The Federal Reserve raised interest rates by a quarter point on March 22, 2023, bowing to market expectations that it would temper its aggressive program of rate hikes amid an ongoing banking crisis.
The US central bank raised interest rates to a range of 4.75% to 5%, the ninth increase in a row since March 2022. Even in early March 2023, it appeared that the Fed was planning to resume last year’s campaign at full throttle, after a delay in February. But the collapse of Silicon Valley Bank on March 10 forced the central bank to step back.
So what does the Fed’s announcement tell us about where monetary policymakers think the economy – and inflation – is headed? A team of economists and financial scientists have helped to make sense of it all.
Rate hike shows Fed confidence in banking sector
Jeffery S. Bredthauer, University of Nebraska, Omaha
This moderate rate hike indicates that the Fed is cautious about stabilizing the financial sector, which has struggled since the collapse of the Silicon Valley Bank on March 10, 2023. But the fact that the Fed raised rates in the first place recognizes that the fight against inflation must continue.
While it’s still an increase, I think it’s more of a pause because until the recent banking turmoil, the central bank would raise interest rates by half a point. Inflation has remained stubbornly high even though the Fed had raised rates by 4.5 percentage points before the latest hike, and Chairman Jerome Powell made it clear in congressional testimony that he intended to temper the rise in prices.
But aggressive interest rate hikes left some regional banks, such as Silicon Valley Bank, vulnerable as they drove the value down of tens of billions in assets they held. Silicon Valley failed because it didn’t have enough assets to cover withdrawals.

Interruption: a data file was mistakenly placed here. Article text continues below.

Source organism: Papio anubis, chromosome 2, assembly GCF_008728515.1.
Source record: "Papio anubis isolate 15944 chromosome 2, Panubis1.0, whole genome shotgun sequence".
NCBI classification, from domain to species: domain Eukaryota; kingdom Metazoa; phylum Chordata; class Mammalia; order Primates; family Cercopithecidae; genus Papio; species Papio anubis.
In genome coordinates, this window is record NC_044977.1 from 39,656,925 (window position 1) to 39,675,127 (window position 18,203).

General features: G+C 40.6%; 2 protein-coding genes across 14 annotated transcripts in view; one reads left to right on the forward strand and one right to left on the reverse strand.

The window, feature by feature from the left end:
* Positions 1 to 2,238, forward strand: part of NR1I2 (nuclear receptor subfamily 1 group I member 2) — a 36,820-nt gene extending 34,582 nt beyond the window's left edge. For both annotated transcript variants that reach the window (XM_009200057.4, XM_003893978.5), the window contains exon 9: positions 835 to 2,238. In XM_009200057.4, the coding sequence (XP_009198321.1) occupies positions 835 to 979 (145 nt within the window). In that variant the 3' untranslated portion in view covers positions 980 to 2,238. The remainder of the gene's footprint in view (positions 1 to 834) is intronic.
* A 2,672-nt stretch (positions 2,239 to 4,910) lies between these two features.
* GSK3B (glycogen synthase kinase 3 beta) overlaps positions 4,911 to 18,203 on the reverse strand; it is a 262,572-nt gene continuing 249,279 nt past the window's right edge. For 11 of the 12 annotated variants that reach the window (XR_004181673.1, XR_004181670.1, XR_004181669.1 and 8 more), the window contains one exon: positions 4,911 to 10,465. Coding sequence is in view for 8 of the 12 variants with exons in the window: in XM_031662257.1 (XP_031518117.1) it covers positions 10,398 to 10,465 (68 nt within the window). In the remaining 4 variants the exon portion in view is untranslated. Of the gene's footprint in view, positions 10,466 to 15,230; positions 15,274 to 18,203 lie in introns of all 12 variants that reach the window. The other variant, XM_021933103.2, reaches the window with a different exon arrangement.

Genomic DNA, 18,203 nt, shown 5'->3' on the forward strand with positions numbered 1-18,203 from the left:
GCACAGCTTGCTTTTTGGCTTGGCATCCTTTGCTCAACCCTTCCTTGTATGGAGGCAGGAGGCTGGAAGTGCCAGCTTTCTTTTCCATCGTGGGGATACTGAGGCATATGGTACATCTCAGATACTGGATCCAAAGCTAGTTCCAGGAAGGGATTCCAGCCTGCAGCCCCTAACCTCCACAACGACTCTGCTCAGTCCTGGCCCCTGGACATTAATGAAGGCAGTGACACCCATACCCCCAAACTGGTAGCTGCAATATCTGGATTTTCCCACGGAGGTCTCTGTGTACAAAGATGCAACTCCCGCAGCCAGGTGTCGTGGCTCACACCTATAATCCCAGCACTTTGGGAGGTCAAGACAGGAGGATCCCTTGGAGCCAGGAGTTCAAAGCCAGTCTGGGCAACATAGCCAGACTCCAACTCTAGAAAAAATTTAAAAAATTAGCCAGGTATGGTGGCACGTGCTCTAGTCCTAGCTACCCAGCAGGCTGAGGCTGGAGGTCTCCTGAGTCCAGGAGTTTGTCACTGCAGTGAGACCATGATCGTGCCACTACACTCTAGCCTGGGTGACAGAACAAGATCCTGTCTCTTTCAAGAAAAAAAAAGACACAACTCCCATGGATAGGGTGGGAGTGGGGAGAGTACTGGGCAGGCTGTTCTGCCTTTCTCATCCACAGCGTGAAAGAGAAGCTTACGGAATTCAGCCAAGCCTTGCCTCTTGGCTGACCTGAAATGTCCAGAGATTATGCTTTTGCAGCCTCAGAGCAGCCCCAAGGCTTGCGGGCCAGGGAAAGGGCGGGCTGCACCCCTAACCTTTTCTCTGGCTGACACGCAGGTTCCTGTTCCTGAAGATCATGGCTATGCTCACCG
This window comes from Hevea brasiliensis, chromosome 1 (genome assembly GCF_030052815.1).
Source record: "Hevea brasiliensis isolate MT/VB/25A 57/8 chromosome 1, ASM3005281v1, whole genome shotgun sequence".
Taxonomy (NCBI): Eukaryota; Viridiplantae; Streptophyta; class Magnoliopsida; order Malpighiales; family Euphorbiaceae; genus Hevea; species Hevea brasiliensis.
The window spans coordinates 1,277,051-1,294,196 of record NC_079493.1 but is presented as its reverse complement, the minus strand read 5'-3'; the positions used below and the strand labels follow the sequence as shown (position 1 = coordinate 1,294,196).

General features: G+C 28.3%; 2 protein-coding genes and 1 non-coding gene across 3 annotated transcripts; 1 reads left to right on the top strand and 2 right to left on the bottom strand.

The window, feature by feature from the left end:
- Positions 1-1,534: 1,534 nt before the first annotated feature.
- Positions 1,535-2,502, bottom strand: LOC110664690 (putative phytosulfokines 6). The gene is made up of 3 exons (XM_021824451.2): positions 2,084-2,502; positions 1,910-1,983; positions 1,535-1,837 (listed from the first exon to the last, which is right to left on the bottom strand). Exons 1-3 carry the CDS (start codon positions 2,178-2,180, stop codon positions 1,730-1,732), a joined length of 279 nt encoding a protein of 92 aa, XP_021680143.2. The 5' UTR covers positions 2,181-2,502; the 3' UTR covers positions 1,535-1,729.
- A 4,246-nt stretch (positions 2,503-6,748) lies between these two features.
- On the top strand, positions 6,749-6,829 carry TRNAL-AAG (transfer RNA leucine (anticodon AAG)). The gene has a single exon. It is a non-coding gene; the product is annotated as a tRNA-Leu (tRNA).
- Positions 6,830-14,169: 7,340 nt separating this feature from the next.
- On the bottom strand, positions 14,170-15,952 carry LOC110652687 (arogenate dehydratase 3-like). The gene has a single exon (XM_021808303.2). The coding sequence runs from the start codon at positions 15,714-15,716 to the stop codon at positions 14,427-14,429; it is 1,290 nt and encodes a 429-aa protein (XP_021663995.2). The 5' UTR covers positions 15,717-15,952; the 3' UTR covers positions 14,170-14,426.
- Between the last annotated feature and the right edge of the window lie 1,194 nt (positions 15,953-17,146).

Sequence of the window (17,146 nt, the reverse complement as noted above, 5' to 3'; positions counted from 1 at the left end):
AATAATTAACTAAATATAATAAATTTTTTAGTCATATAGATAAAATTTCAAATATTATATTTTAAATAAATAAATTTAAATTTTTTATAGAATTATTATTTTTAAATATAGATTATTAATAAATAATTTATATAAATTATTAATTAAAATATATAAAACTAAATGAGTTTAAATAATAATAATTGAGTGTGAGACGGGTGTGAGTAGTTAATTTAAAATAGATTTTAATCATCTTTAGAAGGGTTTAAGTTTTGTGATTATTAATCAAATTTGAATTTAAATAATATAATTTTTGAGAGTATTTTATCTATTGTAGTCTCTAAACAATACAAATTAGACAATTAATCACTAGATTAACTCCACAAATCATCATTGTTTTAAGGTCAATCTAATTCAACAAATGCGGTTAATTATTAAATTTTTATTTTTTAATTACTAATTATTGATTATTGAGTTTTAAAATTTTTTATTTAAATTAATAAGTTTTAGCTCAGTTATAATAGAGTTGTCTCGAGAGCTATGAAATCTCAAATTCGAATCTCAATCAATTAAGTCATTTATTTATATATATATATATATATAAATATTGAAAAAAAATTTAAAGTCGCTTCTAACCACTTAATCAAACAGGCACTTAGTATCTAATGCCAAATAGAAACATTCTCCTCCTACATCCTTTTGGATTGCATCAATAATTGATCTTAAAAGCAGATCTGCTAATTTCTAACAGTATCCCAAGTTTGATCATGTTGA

While the Fed and other regulators acted to get ashore the system by holding back savers and smaller financial institutions, the concern now is that more banks may be in a similar situation. The smaller rate hike should allay some of these concerns.
Still, the inflation battle must continue, and the Fed recognizes that strong demand continues consumer prices, particularly in the services sector. As such, I believe the Fed news shows it has confidence in the banking system by continuing rate hikes, albeit at a slower pace than previously expected.
And this is important. The biggest fear would be that frightened customers will irrationally withdraw money from banks because they fear a financial collapse – the classic bank run. That is not going to happen as long as there is confidence in the banking system.
Drop in inflation gave Fed breathing space to ‘pause’
Joerg Bibow and Marketa Wolfe, Skidmore College
The Fed had two options for setting interest rates. The former would have seen it continue to raise interest rates aggressively, ignoring financial stability concerns – perhaps even seeing the hiking campaign as some kind of blood-letting that would squeeze inflation out of the economy. The second way forward would be to take a beat and see how the continued vulnerability in the banking sector takes place first.